Wheel of Fortune (Tarot card)

From Wikipedia, the free encyclopedia
Jump to: navigation, search
Wheel of Fortune (X)

Wheel of Fortune (X) is the tenth trump or Major Arcana card in most Tarot decks. It is used in game playing as well as in divination.


The card pictured is the Wheel Of Fortune card from the A. E. Waite tarot deck. A. E. Waite was a key figure in the development of the Tarot in line with the Hermetic magical-religious system which was also being developed at the time,[1] and this deck, as well as being in common use today, also forms the basis for a number of other modern tarot decks.[2]

The Wheel Of Fortune card, like other cards of the Major Arcana, varies widely in depiction between Tarot decks. The card has been modeled ever since the tarot's inception in the 15th century after the medieval concept of Rota Fortunae, the wheel of the goddess Fortuna. Images generally show a six- or eight-spoked wheel, often attended or crested by an individual (sometimes human; sometimes a Sphinx-like half-human) attired in an Egyptian-style headdress. In some decks, such as the AG Müller, the wheel is also attended by an individual wearing a blindfold; and often there are people sitting or riding on the wheel whilst others are shown falling from it.

The Wheel of Fortune was a common allegorical symbol in European iconography. The four figures shown either climb, are at the summit, or fall, or at the bottom of a revolving wheel presided over by personified Fortuna.

The wheel is not always shown inscribed with any lettering. Where this is the case, the letters T-A-R-O (clockwise) or T-O-R-A (counter clockwise) can often be found aligned against four of the spokes, which can also be interpreted as R-O-T-A, the Latin word meaning "wheel". In some decks, such as the Waite, the wheel is also inscribed with additional alchemical symbols representing the four elements: Earth, Air, Fire and Water (which are also said to be represented throughout the Tarot by the four 'suits' of Pentacles or Discs, Swords, Wands and Cups respectively.[3] These emblems can also be seen on the Magician's table in the Magician card (Card I)).

On the Waite card shown, though not necessarily on others, there are also four winged creatures in the corners of the card, representing the symbols of the four Evangelists (The Lion, the Ox, the Man and the Eagle). These four Evangelists are also represented by the four fixed astrological signs: Leo, Taurus, Aquarius and Scorpio. In addition a representation of the god Anubis is seen rising with the wheel on the right side, while the snake-like Typhon descends on the left. On the wheel, alternating with the letters T-A-R-O are the Hebrew letters י-ה-ו-ה, usually transliterated as YHWH (Yahweh), the name of the God of Israel.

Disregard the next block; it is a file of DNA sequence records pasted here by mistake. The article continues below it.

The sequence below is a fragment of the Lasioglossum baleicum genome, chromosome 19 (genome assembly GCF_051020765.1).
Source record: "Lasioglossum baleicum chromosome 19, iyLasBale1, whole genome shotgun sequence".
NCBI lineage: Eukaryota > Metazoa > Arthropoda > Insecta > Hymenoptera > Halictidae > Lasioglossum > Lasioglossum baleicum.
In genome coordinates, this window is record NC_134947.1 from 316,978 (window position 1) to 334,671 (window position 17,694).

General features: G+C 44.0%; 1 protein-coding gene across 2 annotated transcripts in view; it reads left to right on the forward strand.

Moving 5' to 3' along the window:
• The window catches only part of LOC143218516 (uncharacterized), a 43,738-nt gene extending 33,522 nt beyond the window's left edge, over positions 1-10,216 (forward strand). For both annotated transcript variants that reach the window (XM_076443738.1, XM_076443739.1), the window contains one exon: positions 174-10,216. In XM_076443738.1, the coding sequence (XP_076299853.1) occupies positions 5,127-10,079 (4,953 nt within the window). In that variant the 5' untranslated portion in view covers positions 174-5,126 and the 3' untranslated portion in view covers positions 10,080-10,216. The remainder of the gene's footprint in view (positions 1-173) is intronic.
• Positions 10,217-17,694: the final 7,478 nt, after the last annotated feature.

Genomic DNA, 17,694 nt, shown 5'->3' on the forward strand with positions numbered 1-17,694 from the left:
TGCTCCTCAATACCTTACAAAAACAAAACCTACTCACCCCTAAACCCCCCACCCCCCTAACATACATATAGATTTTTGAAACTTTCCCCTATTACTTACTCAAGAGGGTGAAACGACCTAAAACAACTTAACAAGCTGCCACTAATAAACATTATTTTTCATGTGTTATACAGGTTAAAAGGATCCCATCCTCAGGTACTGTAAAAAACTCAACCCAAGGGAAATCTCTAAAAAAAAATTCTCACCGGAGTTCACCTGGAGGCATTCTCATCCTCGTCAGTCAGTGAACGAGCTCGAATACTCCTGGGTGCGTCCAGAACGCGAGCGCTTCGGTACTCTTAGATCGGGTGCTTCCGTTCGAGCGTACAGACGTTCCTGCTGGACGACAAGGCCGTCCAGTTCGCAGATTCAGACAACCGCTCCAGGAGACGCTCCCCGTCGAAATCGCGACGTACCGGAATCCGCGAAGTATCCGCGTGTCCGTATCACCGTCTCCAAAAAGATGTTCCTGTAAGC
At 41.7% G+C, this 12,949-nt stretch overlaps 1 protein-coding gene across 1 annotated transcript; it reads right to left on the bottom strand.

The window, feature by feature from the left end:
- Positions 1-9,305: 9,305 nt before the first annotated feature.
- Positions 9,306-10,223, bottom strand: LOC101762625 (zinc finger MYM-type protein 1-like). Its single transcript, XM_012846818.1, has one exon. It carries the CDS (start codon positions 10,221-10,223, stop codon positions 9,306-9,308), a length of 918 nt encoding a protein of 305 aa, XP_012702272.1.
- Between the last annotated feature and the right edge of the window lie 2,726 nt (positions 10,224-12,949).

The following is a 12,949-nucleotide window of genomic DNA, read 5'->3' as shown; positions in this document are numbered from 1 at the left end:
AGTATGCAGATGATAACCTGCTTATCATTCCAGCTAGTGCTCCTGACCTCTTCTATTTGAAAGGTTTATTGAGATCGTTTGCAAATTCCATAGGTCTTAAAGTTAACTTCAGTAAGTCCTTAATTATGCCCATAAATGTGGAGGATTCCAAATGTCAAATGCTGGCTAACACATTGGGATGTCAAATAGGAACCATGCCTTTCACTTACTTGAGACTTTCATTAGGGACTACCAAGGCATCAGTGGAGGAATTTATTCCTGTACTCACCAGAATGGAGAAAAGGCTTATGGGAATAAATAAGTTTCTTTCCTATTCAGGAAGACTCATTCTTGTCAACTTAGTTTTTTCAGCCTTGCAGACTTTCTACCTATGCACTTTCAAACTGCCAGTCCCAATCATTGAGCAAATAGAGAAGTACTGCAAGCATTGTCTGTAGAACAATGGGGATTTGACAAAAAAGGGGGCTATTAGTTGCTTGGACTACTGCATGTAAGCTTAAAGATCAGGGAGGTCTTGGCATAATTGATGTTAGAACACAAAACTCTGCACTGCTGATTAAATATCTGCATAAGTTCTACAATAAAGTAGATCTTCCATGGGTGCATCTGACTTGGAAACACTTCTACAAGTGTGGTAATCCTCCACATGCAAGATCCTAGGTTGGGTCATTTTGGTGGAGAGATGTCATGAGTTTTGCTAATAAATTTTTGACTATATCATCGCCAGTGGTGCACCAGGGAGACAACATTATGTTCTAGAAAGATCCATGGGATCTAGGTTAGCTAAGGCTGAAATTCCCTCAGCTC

A common aspect to most interpretations of this card within a reading is to introduce an element of change in the querant's life, such change being in station, position or fortune: such as the rich becoming poor, or the poor becoming rich.[4][5][6]

Alternative Decks[edit]

In the Mythic Tarot deck, the Wheel of Fortune is depicted by the Fates.

In popular culture[edit]

  • The Wheel of Fate is the name of the final boss in The House of the Dead 3 videogame by Sega. It is depicted as a metallic humanoid (believed to be either an android or the resurrected form of antagonist Doctor Curien) with the ability to levitate and control electricity, surrounded by a metal wheel. All of the bosses in the House of the Dead series are named after the Major Arcana.
  • The Wheel of Fortune card, along with the other Tarot cards of the Major Arcana, appears in the 2011 video game, The Binding of Isaac, and its 2014 remake, The Binding of Isaac: Rebirth, where they act as consumable items with varying effects. The Wheel of Fortune creates a slot machine where the player may gamble for useful items.
  • In JoJo's Bizarre Adventure, Wheel of Fortune is a Stand bound to a car.


  1. ^ Drury, Neville: The History of Magic in the Modern Age, Constable, 2000
  2. ^ Douglas, Alfred: The Tarot, Gollancz, 1972
  3. ^ A. E. Waite's 1910 Pictorial Key to the Tarot
  4. ^ Douglas, op cit
  5. ^ Reed, Ellen Cannon: The Witches Tarot, Llewellyn, 1989
  6. ^ Wood, Robin:The Robin Wood Tarot, Robin Wood Publishing, 1998

External links[edit]